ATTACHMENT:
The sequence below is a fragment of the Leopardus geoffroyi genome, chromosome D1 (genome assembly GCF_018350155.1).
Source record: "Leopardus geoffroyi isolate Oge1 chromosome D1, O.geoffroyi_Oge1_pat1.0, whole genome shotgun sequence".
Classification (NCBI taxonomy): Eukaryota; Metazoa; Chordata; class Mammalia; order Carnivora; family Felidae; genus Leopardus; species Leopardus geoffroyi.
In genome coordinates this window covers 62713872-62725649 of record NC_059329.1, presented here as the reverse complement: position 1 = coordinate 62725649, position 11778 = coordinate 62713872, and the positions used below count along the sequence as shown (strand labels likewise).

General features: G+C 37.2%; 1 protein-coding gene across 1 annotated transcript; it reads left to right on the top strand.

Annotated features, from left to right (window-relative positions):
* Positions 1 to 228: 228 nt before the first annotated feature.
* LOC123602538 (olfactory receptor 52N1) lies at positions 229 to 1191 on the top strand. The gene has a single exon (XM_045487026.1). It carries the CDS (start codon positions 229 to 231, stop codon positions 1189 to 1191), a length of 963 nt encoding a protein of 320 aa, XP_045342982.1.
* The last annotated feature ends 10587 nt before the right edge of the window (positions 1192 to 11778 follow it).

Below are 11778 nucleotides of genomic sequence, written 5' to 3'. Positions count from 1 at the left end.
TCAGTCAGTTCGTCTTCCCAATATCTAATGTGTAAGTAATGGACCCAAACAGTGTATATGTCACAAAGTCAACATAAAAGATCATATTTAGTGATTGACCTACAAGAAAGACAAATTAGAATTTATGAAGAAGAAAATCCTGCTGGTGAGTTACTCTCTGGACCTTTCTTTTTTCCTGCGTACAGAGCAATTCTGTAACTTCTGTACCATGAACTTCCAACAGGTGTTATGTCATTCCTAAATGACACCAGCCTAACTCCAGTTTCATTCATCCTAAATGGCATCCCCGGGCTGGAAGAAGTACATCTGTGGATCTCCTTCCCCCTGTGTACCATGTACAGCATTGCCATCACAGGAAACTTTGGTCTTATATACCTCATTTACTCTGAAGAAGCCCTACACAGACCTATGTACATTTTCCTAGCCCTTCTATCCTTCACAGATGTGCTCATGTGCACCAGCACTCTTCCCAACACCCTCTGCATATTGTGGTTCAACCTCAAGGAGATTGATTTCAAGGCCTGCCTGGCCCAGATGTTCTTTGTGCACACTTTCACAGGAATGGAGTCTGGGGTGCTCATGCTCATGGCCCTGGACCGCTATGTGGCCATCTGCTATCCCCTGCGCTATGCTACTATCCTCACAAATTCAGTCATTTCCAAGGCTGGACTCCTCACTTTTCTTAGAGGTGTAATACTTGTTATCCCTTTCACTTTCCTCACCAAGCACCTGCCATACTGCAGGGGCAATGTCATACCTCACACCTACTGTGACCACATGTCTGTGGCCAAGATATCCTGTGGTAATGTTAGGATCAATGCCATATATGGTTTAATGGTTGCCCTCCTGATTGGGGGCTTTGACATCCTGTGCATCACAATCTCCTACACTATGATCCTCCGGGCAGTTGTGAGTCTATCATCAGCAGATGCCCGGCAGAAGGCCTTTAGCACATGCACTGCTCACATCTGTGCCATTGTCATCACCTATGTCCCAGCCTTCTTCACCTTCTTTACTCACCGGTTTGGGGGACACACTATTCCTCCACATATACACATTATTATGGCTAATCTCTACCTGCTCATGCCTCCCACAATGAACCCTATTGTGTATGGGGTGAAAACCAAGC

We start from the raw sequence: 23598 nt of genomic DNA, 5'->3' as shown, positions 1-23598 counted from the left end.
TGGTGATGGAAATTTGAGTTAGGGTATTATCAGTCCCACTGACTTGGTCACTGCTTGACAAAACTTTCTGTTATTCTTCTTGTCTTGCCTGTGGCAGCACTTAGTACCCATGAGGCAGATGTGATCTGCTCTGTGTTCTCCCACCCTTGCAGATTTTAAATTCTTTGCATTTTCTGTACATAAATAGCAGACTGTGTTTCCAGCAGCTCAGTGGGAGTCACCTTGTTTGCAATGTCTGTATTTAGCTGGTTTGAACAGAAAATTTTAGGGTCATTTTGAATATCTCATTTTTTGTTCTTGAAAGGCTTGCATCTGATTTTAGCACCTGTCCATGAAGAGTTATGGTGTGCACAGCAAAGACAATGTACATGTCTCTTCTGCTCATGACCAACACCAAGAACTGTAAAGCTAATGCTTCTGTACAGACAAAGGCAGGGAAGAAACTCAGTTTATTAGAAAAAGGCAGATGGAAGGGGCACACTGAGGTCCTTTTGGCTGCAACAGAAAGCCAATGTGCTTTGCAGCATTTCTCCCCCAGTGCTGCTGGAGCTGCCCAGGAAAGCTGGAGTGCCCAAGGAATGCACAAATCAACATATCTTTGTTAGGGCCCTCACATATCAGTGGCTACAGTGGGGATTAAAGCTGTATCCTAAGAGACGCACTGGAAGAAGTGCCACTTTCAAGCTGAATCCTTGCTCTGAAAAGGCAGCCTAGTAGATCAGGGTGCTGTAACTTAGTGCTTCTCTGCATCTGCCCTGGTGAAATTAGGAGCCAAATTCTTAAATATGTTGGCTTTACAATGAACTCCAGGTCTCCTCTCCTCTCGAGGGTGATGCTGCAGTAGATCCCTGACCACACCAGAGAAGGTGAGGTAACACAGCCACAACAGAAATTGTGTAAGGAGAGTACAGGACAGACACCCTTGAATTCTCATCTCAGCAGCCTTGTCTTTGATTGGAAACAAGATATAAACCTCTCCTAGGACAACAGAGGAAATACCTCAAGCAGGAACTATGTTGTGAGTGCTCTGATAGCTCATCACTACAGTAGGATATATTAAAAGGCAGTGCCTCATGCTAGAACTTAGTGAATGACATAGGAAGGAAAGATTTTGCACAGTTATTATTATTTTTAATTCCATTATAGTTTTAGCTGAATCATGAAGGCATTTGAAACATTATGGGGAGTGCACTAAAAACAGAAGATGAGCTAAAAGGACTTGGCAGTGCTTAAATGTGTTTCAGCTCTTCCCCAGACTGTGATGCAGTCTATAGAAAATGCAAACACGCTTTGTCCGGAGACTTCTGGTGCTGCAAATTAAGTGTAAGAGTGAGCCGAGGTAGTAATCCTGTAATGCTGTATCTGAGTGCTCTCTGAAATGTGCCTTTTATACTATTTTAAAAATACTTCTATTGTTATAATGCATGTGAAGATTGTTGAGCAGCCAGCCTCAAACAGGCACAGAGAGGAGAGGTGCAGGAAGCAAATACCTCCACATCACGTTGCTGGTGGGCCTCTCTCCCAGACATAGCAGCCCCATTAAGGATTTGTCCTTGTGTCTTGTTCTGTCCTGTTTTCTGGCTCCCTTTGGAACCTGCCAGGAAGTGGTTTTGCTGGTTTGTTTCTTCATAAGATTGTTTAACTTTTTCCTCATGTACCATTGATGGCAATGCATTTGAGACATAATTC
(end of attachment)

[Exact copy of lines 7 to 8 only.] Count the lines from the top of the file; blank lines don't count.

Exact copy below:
* Positions 1 to 228: 228 nt before the first annotated feature.
* LOC123602538 (olfactory receptor 52N1) lies at positions 229 to 1191 on the top strand. The gene has a single exon (XM_045487026.1). It carries the CDS (start codon positions 229 to 231, stop codon positions 1189 to 1191), a length of 963 nt encoding a protein of 320 aa, XP_045342982.1.